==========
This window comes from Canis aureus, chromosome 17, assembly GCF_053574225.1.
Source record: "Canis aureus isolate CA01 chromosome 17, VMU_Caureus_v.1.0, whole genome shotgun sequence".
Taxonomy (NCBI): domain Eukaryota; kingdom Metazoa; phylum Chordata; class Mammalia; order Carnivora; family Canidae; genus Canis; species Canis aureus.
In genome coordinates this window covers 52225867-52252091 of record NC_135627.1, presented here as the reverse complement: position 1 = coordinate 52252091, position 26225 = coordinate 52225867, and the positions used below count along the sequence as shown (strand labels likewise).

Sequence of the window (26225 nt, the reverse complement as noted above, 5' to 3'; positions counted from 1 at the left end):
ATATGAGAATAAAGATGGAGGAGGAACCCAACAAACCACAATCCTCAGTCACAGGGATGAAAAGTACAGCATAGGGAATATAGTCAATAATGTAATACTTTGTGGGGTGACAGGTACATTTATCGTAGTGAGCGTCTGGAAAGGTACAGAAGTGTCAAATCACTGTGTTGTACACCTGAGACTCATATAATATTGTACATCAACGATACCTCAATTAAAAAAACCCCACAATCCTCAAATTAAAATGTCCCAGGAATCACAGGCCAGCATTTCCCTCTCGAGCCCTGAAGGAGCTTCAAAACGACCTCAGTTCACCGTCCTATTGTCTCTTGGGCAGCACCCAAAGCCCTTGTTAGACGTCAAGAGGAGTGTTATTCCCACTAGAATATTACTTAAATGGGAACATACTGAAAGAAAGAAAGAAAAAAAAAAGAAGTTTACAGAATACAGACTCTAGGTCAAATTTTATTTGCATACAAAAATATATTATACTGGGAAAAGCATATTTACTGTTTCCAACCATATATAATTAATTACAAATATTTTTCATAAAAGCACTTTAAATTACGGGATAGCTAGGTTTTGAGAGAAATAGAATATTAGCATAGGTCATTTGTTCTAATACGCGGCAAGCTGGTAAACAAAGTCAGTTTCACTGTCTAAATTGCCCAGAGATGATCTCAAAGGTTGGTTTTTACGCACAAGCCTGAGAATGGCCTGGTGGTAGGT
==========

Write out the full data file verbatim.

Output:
This window comes from Canis aureus, chromosome 17, assembly GCF_053574225.1.
Source record: "Canis aureus isolate CA01 chromosome 17, VMU_Caureus_v.1.0, whole genome shotgun sequence".
Taxonomy (NCBI): domain Eukaryota; kingdom Metazoa; phylum Chordata; class Mammalia; order Carnivora; family Canidae; genus Canis; species Canis aureus.
In genome coordinates this window covers 52225867-52252091 of record NC_135627.1, presented here as the reverse complement: position 1 = coordinate 52252091, position 26225 = coordinate 52225867, and the positions used below count along the sequence as shown (strand labels likewise).

Sequence of the window (26225 nt, the reverse complement as noted above, 5' to 3'; positions counted from 1 at the left end):
ATATGAGAATAAAGATGGAGGAGGAACCCAACAAACCACAATCCTCAGTCACAGGGATGAAAAGTACAGCATAGGGAATATAGTCAATAATGTAATACTTTGTGGGGTGACAGGTACATTTATCGTAGTGAGCGTCTGGAAAGGTACAGAAGTGTCAAATCACTGTGTTGTACACCTGAGACTCATATAATATTGTACATCAACGATACCTCAATTAAAAAAACCCCACAATCCTCAAATTAAAATGTCCCAGGAATCACAGGCCAGCATTTCCCTCTCGAGCCCTGAAGGAGCTTCAAAACGACCTCAGTTCACCGTCCTATTGTCTCTTGGGCAGCACCCAAAGCCCTTGTTAGACGTCAAGAGGAGTGTTATTCCCACTAGAATATTACTTAAATGGGAACATACTGAAAGAAAGAAAGAAAAAAAAAAGAAGTTTACAGAATACAGACTCTAGGTCAAATTTTATTTGCATACAAAAATATATTATACTGGGAAAAGCATATTTACTGTTTCCAACCATATATAATTAATTACAAATATTTTTCATAAAAGCACTTTAAATTACGGGATAGCTAGGTTTTGAGAGAAATAGAATATTAGCATAGGTCATTTGTTCTAATACGCGGCAAGCTGGTAAACAAAGTCAGTTTCACTGTCTAAATTGCCCAGAGATGATCTCAAAGGTTGGTTTTTACGCACAAGCCTGAGAATGGCCTGGTGGTAGGT